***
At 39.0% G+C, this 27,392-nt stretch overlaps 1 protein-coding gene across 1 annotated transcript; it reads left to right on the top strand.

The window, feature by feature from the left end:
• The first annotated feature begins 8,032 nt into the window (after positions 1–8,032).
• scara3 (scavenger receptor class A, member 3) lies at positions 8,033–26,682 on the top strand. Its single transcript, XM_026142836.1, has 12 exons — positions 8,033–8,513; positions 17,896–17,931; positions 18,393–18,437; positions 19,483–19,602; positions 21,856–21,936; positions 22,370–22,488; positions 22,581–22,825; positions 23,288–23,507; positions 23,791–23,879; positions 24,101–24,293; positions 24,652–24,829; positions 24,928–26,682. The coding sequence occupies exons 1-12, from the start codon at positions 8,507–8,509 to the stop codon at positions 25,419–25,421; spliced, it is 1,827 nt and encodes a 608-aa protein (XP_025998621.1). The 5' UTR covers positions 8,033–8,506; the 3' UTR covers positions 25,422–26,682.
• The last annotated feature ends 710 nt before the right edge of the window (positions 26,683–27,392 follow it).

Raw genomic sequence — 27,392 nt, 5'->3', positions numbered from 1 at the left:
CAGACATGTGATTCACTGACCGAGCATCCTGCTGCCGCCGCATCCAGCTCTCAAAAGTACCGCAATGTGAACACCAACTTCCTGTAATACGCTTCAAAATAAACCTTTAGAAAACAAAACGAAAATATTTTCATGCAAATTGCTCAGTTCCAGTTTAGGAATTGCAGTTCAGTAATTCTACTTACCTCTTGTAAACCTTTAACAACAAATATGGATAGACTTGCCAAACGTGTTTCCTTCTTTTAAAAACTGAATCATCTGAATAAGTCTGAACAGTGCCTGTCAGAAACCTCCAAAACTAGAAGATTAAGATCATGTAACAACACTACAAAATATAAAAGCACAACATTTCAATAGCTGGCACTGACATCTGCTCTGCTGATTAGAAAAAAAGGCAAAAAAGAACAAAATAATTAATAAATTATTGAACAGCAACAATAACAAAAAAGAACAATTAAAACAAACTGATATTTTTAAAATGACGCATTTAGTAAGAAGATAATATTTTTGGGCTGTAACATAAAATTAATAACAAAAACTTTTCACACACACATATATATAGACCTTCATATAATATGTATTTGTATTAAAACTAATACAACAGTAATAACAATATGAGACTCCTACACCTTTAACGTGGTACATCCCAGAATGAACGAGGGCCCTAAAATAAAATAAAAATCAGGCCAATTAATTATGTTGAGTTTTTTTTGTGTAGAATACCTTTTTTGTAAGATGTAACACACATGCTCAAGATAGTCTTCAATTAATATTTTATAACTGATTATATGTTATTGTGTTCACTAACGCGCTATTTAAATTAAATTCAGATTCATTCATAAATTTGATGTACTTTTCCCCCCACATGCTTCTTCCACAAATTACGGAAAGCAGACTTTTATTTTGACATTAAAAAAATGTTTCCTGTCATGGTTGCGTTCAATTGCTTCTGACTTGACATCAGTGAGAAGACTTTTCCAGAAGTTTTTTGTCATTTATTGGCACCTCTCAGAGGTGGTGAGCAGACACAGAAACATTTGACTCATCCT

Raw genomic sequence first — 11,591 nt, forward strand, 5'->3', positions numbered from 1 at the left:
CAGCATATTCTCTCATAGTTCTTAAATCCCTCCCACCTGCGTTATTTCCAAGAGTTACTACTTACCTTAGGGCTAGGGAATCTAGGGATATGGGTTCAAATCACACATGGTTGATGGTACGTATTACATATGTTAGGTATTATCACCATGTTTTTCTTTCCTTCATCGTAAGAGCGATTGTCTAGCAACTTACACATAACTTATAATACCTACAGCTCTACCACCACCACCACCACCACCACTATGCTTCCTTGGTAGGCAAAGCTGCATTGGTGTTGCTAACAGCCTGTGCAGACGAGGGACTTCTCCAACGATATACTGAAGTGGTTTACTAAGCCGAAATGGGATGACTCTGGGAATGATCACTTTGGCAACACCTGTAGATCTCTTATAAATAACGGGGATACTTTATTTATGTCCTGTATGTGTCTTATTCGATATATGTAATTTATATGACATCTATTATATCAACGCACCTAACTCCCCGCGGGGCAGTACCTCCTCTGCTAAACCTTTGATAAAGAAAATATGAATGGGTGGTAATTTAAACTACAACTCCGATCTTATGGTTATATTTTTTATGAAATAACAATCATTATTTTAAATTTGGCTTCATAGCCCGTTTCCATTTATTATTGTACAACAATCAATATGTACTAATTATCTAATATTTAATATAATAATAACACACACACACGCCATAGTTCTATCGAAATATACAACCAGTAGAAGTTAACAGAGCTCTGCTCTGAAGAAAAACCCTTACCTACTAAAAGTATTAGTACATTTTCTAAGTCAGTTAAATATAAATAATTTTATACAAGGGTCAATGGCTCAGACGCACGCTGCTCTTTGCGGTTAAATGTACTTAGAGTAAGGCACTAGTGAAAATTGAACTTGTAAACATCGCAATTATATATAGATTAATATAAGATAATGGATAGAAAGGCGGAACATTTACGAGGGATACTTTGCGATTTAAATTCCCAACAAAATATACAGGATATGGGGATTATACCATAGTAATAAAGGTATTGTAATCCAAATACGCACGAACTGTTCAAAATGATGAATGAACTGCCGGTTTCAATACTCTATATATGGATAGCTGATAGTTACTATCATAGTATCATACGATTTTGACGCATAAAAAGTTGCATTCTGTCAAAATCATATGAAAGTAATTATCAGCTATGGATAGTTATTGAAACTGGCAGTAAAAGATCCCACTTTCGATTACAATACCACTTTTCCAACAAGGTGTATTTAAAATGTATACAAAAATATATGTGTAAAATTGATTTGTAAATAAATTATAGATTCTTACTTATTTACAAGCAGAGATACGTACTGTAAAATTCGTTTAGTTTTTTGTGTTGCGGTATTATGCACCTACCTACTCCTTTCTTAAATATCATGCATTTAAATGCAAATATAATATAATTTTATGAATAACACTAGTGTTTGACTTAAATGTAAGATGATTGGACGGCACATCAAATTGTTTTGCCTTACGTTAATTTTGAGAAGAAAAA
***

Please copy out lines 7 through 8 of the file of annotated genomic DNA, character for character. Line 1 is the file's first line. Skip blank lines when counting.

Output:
CAGACATGTGATTCACTGACCGAGCATCCTGCTGCCGCCGCATCCAGCTCTCAAAAGTACCGCAATGTGAACACCAACTTCCTGTAATACGCTTCAAAATAAACCTTTAGAAAACAAAACGAAAATATTTTCATGCAAATTGCTCAGTTCCAGTTTAGGAATTGCAGTTCAGTAATTCTACTTACCTCTTGTAAACCTTTAACAACAAATATGGATAGACTTGCCAAACGTGTTTCCTTCTTTTAAAAACTGAATCATCTGAATAAGTCTGAACAGTGCCTGTCAGAAACCTCCAAAACTAGAAGATTAAGATCATGTAACAACACTACAAAATATAAAAGCACAACATTTCAATAGCTGGCACTGACATCTGCTCTGCTGATTAGAAAAAAAGGCAAAAAAGAACAAAATAATTAATAAATTATTGAACAGCAACAATAACAAAAAAGAACAATTAAAACAAACTGATATTTTTAAAATGACGCATTTAGTAAGAAGATAATATTTTTGGGCTGTAACATAAAATTAATAACAAAAACTTTTCACACACACATATATATAGACCTTCATATAATATGTATTTGTATTAAAACTAATACAACAGTAATAACAATATGAGACTCCTACACCTTTAACGTGGTACATCCCAGAATGAACGAGGGCCCTAAAATAAAATAAAAATCAGGCCAATTAATTATGTTGAGTTTTTTTTGTGTAGAATACCTTTTTTGTAAGATGTAACACACATGCTCAAGATAGTCTTCAATTAATATTTTATAACTGATTATATGTTATTGTGTTCACTAACGCGCTATTTAAATTAAATTCAGATTCATTCATAAATTTGATGTACTTTTCCCCCCACATGCTTCTTCCACAAATTACGGAAAGCAGACTTTTATTTTGACATTAAAAAAATGTTTCCTGTCATGGTTGCGTTCAATTGCTTCTGACTTGACATCAGTGAGAAGACTTTTCCAGAAGTTTTTTGTCATTTATTGGCACCTCTCAGAGGTGGTGAGCAGACACAGAAACATTTGACTCATCCT

Raw genomic sequence first — 11,591 nt, forward strand, 5'->3', positions numbered from 1 at the left: